Sunday, April 21, 2019


 This is Nick.  Nick is leaned up against his 300 pound public sculpture he recently installed on campus.  Nick is kind of awesome.  Let's talk about Nick.

Nick is graduating in a few weeks.  He has one week of classes left in his final semester of college.  Actually, only a half week of classes left because he's skipping some classes this week to go to a couple of concerts.  I'm not mad.

Well, I'm mad, but not about that.  Here's what I'm mad about...

This is Nick's most recent sculpture.  It's a steel table, a steel chair, a steel sign and an aluminum energy drink can, all polished and shiny.  Formally it's good.  Conceptually it's even better.  But I think I have to give you some background information for it to make sense.

Let's go back to freshman year.  Nick was quiet and wore a lot of black.  I met him as his academic advisor and he was in the Visual Art degree with a Graphic Design emphasis.  Second semester I had him in my 3D Design class.  He mostly suffered in silence.  That class isn't very fun and I do my best to goof around and lighten the situation.  Nick was a tough nut to crack.  Lots of walls.  It was clear he was not interested very much in 3D things.  This was a class he wanted to get through and put behind him.  He did survive and then he had to make it through one more of my classes....Sculpture 1.  It's a class he should have taken the semester after 3D Design.  First semester of his second year.  His advisor told him to do so.  But Nick has a mind of his own and he decided he was going to wait.  The following year his advisor told him to take Sculpture 1 and he decided he was going to wait again.  I happen to understand the mind of a rebel so I didn't yell at him.  Not that it would have done any good.  

First semester of his senior year he enrolled in Sculpture 1.  This was his last chance to take the class and graduate on time.  Honestly, I wasn't very happy about him waiting so long to take the class.  At this point he had taken about 40 photography classes and dropped his Graphic Design emphasis.  He's a great photographer and I'm convinced he'll be in National Geographic someday soon.  But after 3 years of college, in a degree that encourages students to develop a broad range of studio abilities, he was only flexing one muscle.  And time was short.  I was frustrated.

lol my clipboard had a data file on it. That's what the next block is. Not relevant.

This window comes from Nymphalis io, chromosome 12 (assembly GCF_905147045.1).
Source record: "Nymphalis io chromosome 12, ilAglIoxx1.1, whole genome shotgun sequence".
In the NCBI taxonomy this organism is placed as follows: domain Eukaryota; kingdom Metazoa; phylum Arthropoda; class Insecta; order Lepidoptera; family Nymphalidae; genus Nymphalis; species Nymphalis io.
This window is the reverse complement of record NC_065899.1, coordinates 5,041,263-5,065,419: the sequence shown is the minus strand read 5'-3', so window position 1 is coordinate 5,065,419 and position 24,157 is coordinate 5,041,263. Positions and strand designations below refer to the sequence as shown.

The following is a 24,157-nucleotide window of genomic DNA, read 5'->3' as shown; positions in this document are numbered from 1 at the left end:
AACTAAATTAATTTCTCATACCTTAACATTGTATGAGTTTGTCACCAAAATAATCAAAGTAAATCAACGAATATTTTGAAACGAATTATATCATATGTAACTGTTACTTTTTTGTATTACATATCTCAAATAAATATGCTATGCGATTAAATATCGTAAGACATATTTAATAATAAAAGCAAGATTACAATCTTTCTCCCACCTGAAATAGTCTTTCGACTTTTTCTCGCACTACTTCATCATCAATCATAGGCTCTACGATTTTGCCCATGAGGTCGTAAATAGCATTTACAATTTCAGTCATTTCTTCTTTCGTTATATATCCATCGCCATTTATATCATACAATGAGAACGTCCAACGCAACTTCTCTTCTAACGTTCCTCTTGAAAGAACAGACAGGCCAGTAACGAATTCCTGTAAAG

I'll spare you the details but Nick did really, really well in Sculpture 1.  I'll admit that I was surprised he did so well on the first project.  Not because I didn't think he had ability, but because I was familiar with his attitude toward Sculpture in general.  As I watched his attitude change and his work habits develop positively I was less surprised by the second and third project.  And then only mildly surprised when he asked about taking Sculpture 2 this semester.  I know, right?

In January we started the semester and the upper level students spread out in the studio and many of them found "spaces".  Our studio is small so it's tough to provide individual work spaces for students to use exclusively.  Nick and I ended up sharing a table.  It was sort of a joke at first.  The table he started using to store his materials was close to the tool room.  When I needed to repair a tool or sit things down for a couple of days, that was my table.  I kept putting things on his table and he didn't know it was me.  He eventually left a note that said "This is Nick's table.  Please stop leaving things on my table."  So naturally when I walked in the next morning, I grabbed a Sharpie and adjusted the sign to say, "This is Nick's and McAbee's table.  Please stop leaving things on our table."

So we had a table.  And conversations and jokes.  Then he went and made another great sculpture, that one he's leaning against up there at the top of the page.  Nick started to realize he was good at more than just photography.  That confidence was good for him.  

This academic year I've watched Nick grow as a student and as a human.  He's more actively involved in the department and he has a positive attitude.  I mean, he's still likely to just stare at me blankly when I wave at him across the crowded plaza during a class change, but he's just as likely to shout "MCABEEEEEE!" at me in the same situation.  Sculpture did not do this to him.  But the confidence he's gained from his successes has definitely helped him grow.

When Nick was gathering ideas for his Senior Show proposals, many of the projects he proposed to enter were sculptures.  One in particular grabbed my attention.  His proposal was to take the steel table we shared for the semester and strip it and polish it.  He'd do the same with a steel chair.  He'd have to have one of his ever-present energy drink cans (which I really hope he'll give up soon so he doesn't die) along with the infamous sign, recreated in steel, sitting on the table.  Not only was it an epic idea, it was also a nice little high five to him and to me.  

So now he's done.  Graduation is less than a month away.  I'm very happy for him, of course, and I know he'll be very successful.  I just wish he would have discovered his sculpture self a couple of years sooner.  That's what I'm mad about.  

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